Anne of Avonlea Summary & Study Guide

This Study Guide consists of approximately 51 pages of chapter summaries, quotes, character analysis, themes, and more - everything you need to sharpen your knowledge of Anne of Avonlea.
This section contains 629 words
(approx. 2 pages at 400 words per page)
Buy the Anne of Avonlea Study Guide

Anne of Avonlea Summary & Study Guide Description

Anne of Avonlea Summary & Study Guide includes comprehensive information and analysis to help you understand the book. This study guide contains the following sections:

This detailed literature summary also contains Topics for Discussion on Anne of Avonlea by Lucy Maud Montgomery.

Anne Shirley has put off earning her bachelor's degree in order to stay home and help her guardian, Marilla Cuthbert, run their household at Green Gables in the wake of the death of Marilla's brother Matthew. As Anne Shirley prepares to take on the challenges of teaching elementary school, she worries about achieving her ideals of drawing out the best in each of her students. She vows never to whip them despite the opinions of her friends and colleagues. Despite a bumpy start, Anne learns to enjoy the routine of teaching, though one contemptuous student, Anthony Pye, remains a thorn in her side. She takes solace in a new student named Paul Irving, who is a kindred spirit, appreciating life's fanciful imaginings, as Anne does.

At home, Marilla adopts six-year-old twins, Davy and Dora Keith, the children of her third cousin, who had no one else to care for them. Dora is a well-behaved angel, but Davy tests Marilla's patience, frequently getting into trouble , asking sacrilegious questions about God, and taking glee in his naughty behavior. Despite his faults, Davy's charm and exuberance leads both Anne and Marilla to secretly favor him over Dora.

At school, Anne is forced to submit her ideals to reality when Anthony Pye puts a toad in her drawer and she snaps, whipping him. Although Anne is mortified with herself and her failure, Anthony learns to respect her as an authority, proving to Anne that in this instance, she did the right thing despite herself. Meanwhile, Anne and her friends Diana Barry and Gilbert Blythe head up an organization called the Avonlea Village Improvement Society (A.V.I.S.) to enhance and beautify their community. Despite initial reluctance from residents, the town rallies behind them and the society plants flowers and trees, re-shingles the town hall, and keeps advertising off the fences of the roads leading into town. Anne has many adventures pursuing the goals of the A.V.I.S.

Throughout the novel, Anne is described as adventurous and accident prone. She befriends quirky people, discovers natural wonders, and occasionally gets stuck in the roof of the duck shed. Through it all she maintains an impenetrable optimism that no matter how bad things seem, tomorrow is a new day, unmarked as a clean slate. She has high ideals about more than just teaching methods, but life constantly forces her to adjust those ideals in the face of a an imperfect reality. In one successful adventure, Anne meets a new friend, Miss Lavendar Lewis in a secluded cottage near Avonlea. As she did with Paul Irving, Anne immediately recognizes Miss Lavendar as a kindred spirit, full of whimsy and poetry. Anne is taken with the long-ago failed romance of Miss Lavendar and Stephen Irving, Paul's father. By bringing Miss Lavendar and Paul together, Anne believes she acts as an instrument of fate, ultimately leading to the reunion of Lavendar and Stephen.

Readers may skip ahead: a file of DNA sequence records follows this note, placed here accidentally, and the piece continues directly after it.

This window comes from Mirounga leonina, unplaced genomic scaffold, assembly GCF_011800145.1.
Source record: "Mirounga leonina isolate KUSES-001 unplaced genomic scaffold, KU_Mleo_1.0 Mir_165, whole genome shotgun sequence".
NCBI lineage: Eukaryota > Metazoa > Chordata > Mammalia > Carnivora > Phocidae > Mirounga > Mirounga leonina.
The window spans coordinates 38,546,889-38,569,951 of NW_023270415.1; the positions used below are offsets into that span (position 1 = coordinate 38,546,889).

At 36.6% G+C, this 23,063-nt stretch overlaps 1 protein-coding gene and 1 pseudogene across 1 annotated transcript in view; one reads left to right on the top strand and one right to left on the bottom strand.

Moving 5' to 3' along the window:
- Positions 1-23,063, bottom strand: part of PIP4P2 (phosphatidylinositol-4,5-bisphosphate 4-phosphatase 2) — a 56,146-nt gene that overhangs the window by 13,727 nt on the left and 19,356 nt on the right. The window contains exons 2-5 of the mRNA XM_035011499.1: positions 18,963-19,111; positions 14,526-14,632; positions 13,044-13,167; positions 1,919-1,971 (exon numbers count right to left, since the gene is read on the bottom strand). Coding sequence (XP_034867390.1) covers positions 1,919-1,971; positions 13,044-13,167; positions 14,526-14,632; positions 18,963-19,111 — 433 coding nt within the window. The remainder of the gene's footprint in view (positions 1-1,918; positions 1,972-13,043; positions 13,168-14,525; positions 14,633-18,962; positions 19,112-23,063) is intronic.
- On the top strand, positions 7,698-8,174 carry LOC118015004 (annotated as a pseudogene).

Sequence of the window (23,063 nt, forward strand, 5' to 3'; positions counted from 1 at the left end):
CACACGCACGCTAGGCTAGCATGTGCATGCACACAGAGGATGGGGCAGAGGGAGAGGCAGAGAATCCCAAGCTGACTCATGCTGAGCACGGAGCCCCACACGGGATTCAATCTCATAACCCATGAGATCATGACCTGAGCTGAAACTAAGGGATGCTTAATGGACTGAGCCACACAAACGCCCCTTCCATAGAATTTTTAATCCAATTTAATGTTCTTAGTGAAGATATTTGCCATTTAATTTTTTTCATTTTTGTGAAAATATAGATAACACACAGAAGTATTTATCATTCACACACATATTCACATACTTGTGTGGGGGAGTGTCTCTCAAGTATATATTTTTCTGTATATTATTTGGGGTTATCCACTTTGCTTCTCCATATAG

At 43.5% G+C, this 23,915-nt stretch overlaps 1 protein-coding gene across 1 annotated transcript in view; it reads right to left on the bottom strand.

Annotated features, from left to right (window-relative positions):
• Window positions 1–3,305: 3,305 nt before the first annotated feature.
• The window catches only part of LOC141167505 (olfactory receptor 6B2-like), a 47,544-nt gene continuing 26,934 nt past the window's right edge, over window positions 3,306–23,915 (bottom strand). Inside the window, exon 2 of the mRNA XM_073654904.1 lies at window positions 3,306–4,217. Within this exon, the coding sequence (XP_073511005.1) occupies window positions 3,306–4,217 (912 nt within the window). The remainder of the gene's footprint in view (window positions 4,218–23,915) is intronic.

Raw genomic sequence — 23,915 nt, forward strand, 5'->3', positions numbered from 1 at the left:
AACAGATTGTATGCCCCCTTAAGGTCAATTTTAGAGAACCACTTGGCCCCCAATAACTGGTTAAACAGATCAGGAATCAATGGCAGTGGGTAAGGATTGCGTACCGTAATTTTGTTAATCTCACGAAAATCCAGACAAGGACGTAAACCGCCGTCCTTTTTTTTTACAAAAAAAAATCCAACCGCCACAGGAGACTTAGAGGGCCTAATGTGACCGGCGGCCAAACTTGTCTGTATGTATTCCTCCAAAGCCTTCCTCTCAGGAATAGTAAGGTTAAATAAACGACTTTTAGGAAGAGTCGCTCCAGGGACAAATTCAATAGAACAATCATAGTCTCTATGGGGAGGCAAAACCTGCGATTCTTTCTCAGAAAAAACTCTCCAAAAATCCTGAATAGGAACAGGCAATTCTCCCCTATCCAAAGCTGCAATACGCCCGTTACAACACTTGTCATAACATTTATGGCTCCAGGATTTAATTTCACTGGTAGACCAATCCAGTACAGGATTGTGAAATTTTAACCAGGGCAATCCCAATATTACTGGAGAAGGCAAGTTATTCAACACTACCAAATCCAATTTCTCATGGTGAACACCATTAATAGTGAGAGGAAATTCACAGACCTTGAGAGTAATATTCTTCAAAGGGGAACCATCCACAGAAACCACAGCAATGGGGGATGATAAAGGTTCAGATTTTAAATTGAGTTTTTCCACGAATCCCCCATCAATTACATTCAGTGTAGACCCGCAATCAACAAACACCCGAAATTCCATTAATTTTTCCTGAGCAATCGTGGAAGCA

When the husband of Marilla's good friend Rachel Lynde dies, Marilla invites her to live at Green Gables in order to give Anne the opportunity to go to college. Despite her contentment with teaching, Anne is ready to pursue her greater ambitions. She realizes adulthood is encroaching when Diana accepts the proposal of a young man named Fred Wright, who is not the romantic ideal they once dreamed of together. Despite the seeming romance of the wedding of Miss Lavendar and Stephen Irving, Anne recognizes adult life might be less glamorous than she hopes, and such romance can come at a high price. When she intuits that her childhood friend Gilbert has strong feelings for her, Anne momentarily sees a possibility outside the idealized fantasies she cherishes. She knows it is time to take a firm step into adulthood.

Read more from the Study Guide

This section contains 629 words
(approx. 2 pages at 400 words per page)
Buy the Anne of Avonlea Study Guide
Copyrights
BookRags
Anne of Avonlea from BookRags. (c)2016 BookRags, Inc. All rights reserved.
Follow Us on Facebook